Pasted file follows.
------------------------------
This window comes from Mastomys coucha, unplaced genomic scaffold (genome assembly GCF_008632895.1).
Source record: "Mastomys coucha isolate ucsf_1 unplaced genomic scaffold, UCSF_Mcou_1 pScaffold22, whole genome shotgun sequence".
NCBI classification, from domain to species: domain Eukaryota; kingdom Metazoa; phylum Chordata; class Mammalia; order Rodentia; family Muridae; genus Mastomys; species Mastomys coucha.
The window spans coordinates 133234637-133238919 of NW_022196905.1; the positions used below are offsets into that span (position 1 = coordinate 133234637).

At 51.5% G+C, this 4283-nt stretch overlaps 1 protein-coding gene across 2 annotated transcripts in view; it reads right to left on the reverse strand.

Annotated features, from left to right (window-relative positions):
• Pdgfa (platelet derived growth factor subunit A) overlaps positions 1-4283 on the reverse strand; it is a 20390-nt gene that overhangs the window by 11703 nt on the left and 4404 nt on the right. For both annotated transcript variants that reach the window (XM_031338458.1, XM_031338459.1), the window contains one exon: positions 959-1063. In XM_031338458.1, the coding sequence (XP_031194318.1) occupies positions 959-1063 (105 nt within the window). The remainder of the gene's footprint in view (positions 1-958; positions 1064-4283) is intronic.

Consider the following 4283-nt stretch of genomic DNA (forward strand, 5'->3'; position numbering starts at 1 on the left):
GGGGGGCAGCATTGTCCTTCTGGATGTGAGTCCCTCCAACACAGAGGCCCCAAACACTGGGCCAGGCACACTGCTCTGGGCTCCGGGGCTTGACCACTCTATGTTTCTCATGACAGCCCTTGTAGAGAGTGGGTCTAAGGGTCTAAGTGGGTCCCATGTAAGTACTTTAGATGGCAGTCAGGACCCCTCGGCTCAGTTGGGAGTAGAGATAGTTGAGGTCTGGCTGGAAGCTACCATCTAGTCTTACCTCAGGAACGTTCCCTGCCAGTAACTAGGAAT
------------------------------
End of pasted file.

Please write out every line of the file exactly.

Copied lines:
This window comes from Mastomys coucha, unplaced genomic scaffold (genome assembly GCF_008632895.1).
Source record: "Mastomys coucha isolate ucsf_1 unplaced genomic scaffold, UCSF_Mcou_1 pScaffold22, whole genome shotgun sequence".
NCBI classification, from domain to species: domain Eukaryota; kingdom Metazoa; phylum Chordata; class Mammalia; order Rodentia; family Muridae; genus Mastomys; species Mastomys coucha.
The window spans coordinates 133234637-133238919 of NW_022196905.1; the positions used below are offsets into that span (position 1 = coordinate 133234637).

At 51.5% G+C, this 4283-nt stretch overlaps 1 protein-coding gene across 2 annotated transcripts in view; it reads right to left on the reverse strand.

Annotated features, from left to right (window-relative positions):
• Pdgfa (platelet derived growth factor subunit A) overlaps positions 1-4283 on the reverse strand; it is a 20390-nt gene that overhangs the window by 11703 nt on the left and 4404 nt on the right. For both annotated transcript variants that reach the window (XM_031338458.1, XM_031338459.1), the window contains one exon: positions 959-1063. In XM_031338458.1, the coding sequence (XP_031194318.1) occupies positions 959-1063 (105 nt within the window). The remainder of the gene's footprint in view (positions 1-958; positions 1064-4283) is intronic.

Consider the following 4283-nt stretch of genomic DNA (forward strand, 5'->3'; position numbering starts at 1 on the left):
GGGGGGCAGCATTGTCCTTCTGGATGTGAGTCCCTCCAACACAGAGGCCCCAAACACTGGGCCAGGCACACTGCTCTGGGCTCCGGGGCTTGACCACTCTATGTTTCTCATGACAGCCCTTGTAGAGAGTGGGTCTAAGGGTCTAAGTGGGTCCCATGTAAGTACTTTAGATGGCAGTCAGGACCCCTCGGCTCAGTTGGGAGTAGAGATAGTTGAGGTCTGGCTGGAAGCTACCATCTAGTCTTACCTCAGGAACGTTCCCTGCCAGTAACTAGGAAT